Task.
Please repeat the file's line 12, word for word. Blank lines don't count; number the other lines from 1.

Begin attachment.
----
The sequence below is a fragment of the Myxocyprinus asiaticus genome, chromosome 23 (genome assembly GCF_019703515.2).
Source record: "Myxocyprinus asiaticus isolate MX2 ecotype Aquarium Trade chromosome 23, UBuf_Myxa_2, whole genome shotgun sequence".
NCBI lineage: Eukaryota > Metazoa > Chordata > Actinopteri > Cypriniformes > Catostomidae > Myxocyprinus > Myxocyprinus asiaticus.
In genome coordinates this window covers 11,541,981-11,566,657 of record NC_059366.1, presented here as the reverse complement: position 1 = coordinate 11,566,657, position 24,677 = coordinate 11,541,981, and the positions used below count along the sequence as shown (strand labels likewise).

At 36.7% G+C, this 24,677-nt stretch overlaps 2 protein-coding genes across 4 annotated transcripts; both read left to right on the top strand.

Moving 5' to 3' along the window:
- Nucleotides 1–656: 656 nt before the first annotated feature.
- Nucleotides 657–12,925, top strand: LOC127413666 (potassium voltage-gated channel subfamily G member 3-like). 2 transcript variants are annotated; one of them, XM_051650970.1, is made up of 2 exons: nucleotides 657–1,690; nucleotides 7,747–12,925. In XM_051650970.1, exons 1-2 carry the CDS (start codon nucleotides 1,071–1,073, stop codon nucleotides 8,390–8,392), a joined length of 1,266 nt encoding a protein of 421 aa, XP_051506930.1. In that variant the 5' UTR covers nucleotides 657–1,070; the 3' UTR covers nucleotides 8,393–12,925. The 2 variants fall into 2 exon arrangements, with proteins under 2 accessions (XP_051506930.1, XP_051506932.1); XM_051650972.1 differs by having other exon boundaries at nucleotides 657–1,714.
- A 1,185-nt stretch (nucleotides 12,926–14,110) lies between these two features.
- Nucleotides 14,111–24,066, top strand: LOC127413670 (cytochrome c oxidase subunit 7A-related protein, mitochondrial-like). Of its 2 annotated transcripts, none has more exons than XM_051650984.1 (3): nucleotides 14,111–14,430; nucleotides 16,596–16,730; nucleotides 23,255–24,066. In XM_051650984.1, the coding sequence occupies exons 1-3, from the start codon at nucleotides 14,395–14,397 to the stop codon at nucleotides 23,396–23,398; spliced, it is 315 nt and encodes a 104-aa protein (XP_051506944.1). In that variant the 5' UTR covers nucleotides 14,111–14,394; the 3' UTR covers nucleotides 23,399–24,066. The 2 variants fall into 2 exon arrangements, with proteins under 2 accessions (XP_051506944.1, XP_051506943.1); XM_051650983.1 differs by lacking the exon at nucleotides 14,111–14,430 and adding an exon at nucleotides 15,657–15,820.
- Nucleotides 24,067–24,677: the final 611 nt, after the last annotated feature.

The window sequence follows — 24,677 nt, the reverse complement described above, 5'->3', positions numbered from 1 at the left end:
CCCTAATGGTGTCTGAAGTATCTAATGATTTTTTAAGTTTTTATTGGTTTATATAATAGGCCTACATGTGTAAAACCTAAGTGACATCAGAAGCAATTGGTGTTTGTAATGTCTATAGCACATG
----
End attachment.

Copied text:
The window sequence follows — 24,677 nt, the reverse complement described above, 5'->3', positions numbered from 1 at the left end: